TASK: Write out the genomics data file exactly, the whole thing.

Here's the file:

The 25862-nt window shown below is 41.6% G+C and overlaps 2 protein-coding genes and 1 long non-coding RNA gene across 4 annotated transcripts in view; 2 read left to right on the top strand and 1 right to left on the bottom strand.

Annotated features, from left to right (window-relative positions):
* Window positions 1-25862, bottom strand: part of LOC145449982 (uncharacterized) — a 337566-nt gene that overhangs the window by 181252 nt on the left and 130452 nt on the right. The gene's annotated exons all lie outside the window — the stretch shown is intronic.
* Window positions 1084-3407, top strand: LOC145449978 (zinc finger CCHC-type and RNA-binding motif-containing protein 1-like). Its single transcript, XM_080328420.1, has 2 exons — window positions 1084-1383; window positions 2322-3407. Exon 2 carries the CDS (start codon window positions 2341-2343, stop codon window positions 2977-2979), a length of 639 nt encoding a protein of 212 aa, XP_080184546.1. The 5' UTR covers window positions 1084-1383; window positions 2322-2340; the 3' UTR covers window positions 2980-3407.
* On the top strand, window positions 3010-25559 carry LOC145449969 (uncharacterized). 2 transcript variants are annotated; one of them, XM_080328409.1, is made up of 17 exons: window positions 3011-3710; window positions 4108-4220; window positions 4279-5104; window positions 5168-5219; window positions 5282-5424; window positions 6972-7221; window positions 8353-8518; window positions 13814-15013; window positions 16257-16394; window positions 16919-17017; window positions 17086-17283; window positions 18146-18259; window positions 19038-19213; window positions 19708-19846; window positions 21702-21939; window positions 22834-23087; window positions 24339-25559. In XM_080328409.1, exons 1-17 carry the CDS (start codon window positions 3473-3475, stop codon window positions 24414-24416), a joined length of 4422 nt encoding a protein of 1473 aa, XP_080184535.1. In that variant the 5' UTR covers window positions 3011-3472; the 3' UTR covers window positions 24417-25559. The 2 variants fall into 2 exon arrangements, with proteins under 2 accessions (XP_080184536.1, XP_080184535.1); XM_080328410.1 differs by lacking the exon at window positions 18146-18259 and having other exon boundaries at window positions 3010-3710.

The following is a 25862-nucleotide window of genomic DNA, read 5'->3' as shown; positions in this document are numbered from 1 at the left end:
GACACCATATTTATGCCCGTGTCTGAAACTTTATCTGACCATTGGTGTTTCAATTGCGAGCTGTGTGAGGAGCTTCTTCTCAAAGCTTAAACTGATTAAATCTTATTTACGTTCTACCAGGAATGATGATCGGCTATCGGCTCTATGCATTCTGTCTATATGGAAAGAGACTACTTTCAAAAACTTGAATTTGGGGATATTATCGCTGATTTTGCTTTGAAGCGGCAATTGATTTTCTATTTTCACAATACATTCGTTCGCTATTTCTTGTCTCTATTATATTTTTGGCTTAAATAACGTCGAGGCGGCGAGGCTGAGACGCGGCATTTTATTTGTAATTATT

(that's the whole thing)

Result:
The 25862-nt window shown below is 41.6% G+C and overlaps 2 protein-coding genes and 1 long non-coding RNA gene across 4 annotated transcripts in view; 2 read left to right on the top strand and 1 right to left on the bottom strand.

Annotated features, from left to right (window-relative positions):
* Window positions 1-25862, bottom strand: part of LOC145449982 (uncharacterized) — a 337566-nt gene that overhangs the window by 181252 nt on the left and 130452 nt on the right. The gene's annotated exons all lie outside the window — the stretch shown is intronic.
* Window positions 1084-3407, top strand: LOC145449978 (zinc finger CCHC-type and RNA-binding motif-containing protein 1-like). Its single transcript, XM_080328420.1, has 2 exons — window positions 1084-1383; window positions 2322-3407. Exon 2 carries the CDS (start codon window positions 2341-2343, stop codon window positions 2977-2979), a length of 639 nt encoding a protein of 212 aa, XP_080184546.1. The 5' UTR covers window positions 1084-1383; window positions 2322-2340; the 3' UTR covers window positions 2980-3407.
* On the top strand, window positions 3010-25559 carry LOC145449969 (uncharacterized). 2 transcript variants are annotated; one of them, XM_080328409.1, is made up of 17 exons: window positions 3011-3710; window positions 4108-4220; window positions 4279-5104; window positions 5168-5219; window positions 5282-5424; window positions 6972-7221; window positions 8353-8518; window positions 13814-15013; window positions 16257-16394; window positions 16919-17017; window positions 17086-17283; window positions 18146-18259; window positions 19038-19213; window positions 19708-19846; window positions 21702-21939; window positions 22834-23087; window positions 24339-25559. In XM_080328409.1, exons 1-17 carry the CDS (start codon window positions 3473-3475, stop codon window positions 24414-24416), a joined length of 4422 nt encoding a protein of 1473 aa, XP_080184535.1. In that variant the 5' UTR covers window positions 3011-3472; the 3' UTR covers window positions 24417-25559. The 2 variants fall into 2 exon arrangements, with proteins under 2 accessions (XP_080184536.1, XP_080184535.1); XM_080328410.1 differs by lacking the exon at window positions 18146-18259 and having other exon boundaries at window positions 3010-3710.

The following is a 25862-nucleotide window of genomic DNA, read 5'->3' as shown; positions in this document are numbered from 1 at the left end:
GACACCATATTTATGCCCGTGTCTGAAACTTTATCTGACCATTGGTGTTTCAATTGCGAGCTGTGTGAGGAGCTTCTTCTCAAAGCTTAAACTGATTAAATCTTATTTACGTTCTACCAGGAATGATGATCGGCTATCGGCTCTATGCATTCTGTCTATATGGAAAGAGACTACTTTCAAAAACTTGAATTTGGGGATATTATCGCTGATTTTGCTTTGAAGCGGCAATTGATTTTCTATTTTCACAATACATTCGTTCGCTATTTCTTGTCTCTATTATATTTTTGGCTTAAATAACGTCGAGGCGGCGAGGCTGAGACGCGGCATTTTATTTGTAATTATT